Minds.Com Is Growing Up. We’re Waiting for You

It was a while back that I introduced you to Minds.com. I'll refer to Minds.com, the open-source, crypto-based social network as "Minds" from now on, it's just easier.

For me, the experience in Minds has been all over the place. It has been mostly positive, but not without its woes. I may talk about those in detail later, but for now, I'd like to keep this short.

At first, I was excited about it, then I became frustrated and left. This has happened twice or three times. But the promise of it keeps bringing me back to see if it has progressed. To see if the issues I found with it have been addressed.

Screenshot of the new homepage at Minds.
The new homepage for Minds.

The promise of protection for freedom of speech, uncensored interactions, true reach and just the philosophy of open source and everything that comes with it are very enticing for me, so that's why I keep coming back.

This should be important for you too, especially as more and more issues arise with the big social networks, like Facebook and Twitter. Only time will tell whether Minds continues to respect privacy and freedom.

But I'm back on Minds now. If you want to follow me over there, I'm under @OscarGonzalez.

I'm very happy and excited although a bit cautious with the network now. Cautious because when you're a blogger or social media professional, a digital marketer, like me, investing time into a site that isn't going to make it past the next six months can be a painful experience.

It sucks when you figure out how a site works, and you put a lot of time and effort into it and then they announce abruptly that they're going out of business like vid.me did.

Minds seems different now. The UI has been totally revamped, new features are active and have been rolled out and they are using a spiffy cryptocurrency system instead of fiat currency like when they started. That is not to say it is without problems, but it's better than before, much better.

I'm pretty confident to say that Minds is going to be around for a while. I even dare to say now that many of the issues that have kept me from spending more time on the site have been addressed, and it even seems like they're growing up a bit.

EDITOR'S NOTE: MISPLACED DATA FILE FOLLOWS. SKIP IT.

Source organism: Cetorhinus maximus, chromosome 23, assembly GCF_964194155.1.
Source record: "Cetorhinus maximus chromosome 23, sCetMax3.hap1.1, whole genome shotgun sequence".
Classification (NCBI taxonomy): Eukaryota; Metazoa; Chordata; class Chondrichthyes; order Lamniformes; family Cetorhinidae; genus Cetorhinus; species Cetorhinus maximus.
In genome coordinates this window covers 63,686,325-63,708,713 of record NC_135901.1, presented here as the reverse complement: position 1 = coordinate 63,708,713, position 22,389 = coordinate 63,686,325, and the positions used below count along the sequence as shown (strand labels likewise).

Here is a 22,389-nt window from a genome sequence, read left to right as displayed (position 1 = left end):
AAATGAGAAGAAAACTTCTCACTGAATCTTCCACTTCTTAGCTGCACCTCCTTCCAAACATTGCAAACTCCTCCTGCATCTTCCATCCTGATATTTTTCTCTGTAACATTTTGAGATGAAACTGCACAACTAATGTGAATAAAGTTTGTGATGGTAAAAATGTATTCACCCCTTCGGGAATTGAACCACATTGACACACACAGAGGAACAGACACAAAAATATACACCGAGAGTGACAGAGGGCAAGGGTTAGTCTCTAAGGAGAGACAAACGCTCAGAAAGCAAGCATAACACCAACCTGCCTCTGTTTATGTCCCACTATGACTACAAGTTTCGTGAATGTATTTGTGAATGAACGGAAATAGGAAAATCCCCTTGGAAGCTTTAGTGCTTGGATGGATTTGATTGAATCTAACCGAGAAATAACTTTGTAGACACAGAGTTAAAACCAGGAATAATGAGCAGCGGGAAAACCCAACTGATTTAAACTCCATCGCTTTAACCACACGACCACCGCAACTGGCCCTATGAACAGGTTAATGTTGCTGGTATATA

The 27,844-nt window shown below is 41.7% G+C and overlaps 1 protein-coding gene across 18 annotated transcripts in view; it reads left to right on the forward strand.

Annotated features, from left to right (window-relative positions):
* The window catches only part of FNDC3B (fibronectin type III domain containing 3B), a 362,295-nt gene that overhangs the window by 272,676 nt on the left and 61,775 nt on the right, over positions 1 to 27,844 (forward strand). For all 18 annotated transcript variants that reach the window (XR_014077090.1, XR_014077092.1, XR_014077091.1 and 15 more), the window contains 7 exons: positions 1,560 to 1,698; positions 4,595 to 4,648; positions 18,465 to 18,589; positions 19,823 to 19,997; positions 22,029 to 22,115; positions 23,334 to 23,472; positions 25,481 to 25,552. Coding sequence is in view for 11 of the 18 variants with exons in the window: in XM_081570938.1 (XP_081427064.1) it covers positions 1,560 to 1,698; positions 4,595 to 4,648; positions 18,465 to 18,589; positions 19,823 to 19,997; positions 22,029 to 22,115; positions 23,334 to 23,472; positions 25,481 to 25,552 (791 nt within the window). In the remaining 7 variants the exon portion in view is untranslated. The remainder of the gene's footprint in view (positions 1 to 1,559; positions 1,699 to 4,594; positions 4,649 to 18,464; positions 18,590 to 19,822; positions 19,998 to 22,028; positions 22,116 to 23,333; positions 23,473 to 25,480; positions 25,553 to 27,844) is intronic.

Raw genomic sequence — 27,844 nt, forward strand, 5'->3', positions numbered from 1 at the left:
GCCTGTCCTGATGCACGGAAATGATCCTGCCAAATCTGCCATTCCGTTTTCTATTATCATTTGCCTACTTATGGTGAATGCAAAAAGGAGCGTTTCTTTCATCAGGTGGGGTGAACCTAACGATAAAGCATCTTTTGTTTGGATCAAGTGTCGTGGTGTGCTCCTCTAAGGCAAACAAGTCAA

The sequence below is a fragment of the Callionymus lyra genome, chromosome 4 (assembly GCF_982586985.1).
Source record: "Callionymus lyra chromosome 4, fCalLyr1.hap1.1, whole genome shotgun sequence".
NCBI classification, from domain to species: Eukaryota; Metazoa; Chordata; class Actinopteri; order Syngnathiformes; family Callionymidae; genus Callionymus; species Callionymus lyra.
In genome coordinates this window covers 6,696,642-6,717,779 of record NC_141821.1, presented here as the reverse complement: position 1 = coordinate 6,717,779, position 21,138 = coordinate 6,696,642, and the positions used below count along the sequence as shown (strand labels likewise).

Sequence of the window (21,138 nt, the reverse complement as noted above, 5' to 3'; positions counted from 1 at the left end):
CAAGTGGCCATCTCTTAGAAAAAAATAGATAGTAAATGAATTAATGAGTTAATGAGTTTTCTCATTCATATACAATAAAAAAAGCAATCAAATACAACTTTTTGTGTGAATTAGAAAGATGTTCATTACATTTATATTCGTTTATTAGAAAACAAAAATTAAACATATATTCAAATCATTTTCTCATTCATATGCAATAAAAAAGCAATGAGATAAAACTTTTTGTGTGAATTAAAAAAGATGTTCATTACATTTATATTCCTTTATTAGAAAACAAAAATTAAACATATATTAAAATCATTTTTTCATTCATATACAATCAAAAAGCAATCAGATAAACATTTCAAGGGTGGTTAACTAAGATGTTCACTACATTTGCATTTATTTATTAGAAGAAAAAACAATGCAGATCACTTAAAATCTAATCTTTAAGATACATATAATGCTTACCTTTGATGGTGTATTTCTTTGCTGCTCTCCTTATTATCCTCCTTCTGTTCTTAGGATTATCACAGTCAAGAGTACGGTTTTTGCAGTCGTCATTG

I recently reconnected with Bill Ottman, I congratulated him about the nice improvements on the site, and a few weeks later because he was in the Joe Rogan podcast.

With that kind of commitment, I'm willing to put some of the issues I disliked about the site aside and give it another chance.

Screenshot of the Canary mode page on minds.com
Minds has a section for users to test out the cutting edge developments before they make it to the rest of the site. It's called Canary mode.

In fact, I'm trying to help remove one of the main obstacles for me and other people like me to really embrace the site. This specific initiative is related to social media shares, but I'll leave it at that for now until I get something actually tangible to share.

But I was pleasantly surprised to find that they have an experimental section. Similar to how Snapchat lets you get early development builds to test out new features before they're rolled out to the general population. Or like how Gmail used to have a fun labs section in the early days.

This is one good reason to come and give Minds another try. Features like this show maturity in the software and the development of their roadmap, so that's extremely promising.

If you're interested in checking out minds, head on over to Minds.com and find me as OscarGonzalez. Talk to you soon!

ps. Don't forget about the 30 day One Funnel Challenge, starts in 4 days!

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